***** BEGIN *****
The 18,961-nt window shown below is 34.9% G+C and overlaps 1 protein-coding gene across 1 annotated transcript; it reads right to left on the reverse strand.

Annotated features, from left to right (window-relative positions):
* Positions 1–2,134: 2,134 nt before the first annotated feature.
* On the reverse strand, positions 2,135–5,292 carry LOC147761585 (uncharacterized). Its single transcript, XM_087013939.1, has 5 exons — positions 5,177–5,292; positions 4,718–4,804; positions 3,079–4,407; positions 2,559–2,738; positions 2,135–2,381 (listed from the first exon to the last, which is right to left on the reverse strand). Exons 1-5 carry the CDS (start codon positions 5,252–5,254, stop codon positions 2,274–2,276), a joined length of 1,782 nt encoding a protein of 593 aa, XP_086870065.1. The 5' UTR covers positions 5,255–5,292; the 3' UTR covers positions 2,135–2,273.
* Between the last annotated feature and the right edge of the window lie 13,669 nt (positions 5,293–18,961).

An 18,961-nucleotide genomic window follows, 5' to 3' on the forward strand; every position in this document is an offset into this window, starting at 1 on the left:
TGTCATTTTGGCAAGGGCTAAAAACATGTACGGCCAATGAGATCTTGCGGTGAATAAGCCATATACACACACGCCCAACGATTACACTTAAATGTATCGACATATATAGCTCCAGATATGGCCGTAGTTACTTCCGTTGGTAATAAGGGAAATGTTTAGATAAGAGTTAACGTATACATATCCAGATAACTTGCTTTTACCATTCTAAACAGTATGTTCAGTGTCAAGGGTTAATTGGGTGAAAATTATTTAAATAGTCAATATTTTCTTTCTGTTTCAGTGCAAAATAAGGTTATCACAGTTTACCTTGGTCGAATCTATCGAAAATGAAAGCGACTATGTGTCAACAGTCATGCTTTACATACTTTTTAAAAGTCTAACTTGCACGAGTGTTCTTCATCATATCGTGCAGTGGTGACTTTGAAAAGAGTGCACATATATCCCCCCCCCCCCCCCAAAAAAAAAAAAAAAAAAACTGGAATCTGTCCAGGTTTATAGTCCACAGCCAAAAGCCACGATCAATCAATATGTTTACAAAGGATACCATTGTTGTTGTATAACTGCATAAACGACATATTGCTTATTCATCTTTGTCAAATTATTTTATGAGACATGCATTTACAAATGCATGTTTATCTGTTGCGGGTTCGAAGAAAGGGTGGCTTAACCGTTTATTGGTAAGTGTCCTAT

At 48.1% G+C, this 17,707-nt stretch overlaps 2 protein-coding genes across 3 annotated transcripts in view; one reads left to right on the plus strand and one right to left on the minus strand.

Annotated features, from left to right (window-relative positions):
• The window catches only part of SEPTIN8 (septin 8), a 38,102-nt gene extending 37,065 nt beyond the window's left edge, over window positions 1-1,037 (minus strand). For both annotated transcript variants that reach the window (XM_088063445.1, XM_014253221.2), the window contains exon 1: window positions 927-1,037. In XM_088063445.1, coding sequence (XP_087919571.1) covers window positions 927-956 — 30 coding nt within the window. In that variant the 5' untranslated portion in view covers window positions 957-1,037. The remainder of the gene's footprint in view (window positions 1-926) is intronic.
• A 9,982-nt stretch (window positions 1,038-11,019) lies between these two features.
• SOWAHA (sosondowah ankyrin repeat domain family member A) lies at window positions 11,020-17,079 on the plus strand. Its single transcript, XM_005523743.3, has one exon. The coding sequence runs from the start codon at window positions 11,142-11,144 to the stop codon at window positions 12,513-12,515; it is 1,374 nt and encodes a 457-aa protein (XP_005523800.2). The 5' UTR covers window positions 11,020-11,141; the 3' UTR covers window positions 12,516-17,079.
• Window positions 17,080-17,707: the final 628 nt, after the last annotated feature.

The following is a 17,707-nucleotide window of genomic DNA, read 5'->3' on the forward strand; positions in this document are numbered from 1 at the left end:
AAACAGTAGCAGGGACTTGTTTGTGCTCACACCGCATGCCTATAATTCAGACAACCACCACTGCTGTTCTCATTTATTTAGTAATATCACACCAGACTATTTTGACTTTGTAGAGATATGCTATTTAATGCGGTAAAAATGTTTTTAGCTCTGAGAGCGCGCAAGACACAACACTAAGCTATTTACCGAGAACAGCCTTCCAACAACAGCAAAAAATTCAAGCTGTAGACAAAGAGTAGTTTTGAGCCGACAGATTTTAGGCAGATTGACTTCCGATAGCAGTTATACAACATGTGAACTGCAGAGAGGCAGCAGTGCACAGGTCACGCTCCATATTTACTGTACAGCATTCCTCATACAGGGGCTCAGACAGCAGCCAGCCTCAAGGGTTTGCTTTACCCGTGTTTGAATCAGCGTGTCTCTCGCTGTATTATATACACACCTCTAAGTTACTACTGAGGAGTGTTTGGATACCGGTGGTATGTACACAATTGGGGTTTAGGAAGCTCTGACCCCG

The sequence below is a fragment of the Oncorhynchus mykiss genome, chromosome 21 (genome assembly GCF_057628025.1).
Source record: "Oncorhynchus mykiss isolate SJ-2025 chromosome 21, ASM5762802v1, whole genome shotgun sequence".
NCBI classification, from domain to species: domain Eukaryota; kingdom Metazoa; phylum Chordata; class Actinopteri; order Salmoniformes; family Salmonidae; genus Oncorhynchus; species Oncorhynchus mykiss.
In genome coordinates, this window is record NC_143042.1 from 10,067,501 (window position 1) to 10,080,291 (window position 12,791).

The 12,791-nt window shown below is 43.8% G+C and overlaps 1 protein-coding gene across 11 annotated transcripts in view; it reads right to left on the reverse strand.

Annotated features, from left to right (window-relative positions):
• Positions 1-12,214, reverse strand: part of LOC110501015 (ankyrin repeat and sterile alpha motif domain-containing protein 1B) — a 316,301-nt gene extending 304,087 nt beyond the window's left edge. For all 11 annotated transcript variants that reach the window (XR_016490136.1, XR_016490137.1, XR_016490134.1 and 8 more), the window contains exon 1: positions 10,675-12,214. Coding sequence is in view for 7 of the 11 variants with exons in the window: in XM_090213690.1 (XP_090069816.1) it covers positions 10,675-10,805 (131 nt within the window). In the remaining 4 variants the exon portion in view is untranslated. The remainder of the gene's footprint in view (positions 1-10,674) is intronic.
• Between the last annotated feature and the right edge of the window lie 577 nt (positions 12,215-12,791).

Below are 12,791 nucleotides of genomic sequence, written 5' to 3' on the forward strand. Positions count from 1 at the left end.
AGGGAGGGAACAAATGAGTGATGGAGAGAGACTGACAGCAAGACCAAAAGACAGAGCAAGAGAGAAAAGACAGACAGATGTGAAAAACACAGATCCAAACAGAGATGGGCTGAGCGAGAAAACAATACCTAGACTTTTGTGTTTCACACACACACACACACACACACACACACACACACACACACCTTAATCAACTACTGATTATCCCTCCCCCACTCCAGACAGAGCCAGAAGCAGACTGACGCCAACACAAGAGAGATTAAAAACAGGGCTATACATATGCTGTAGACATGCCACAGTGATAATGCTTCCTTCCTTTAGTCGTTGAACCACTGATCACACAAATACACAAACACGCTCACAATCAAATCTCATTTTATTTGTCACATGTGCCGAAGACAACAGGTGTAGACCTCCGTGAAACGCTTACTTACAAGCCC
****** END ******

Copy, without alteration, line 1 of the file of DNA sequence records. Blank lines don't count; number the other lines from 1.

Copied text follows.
The 18,961-nt window shown below is 34.9% G+C and overlaps 1 protein-coding gene across 1 annotated transcript; it reads right to left on the reverse strand.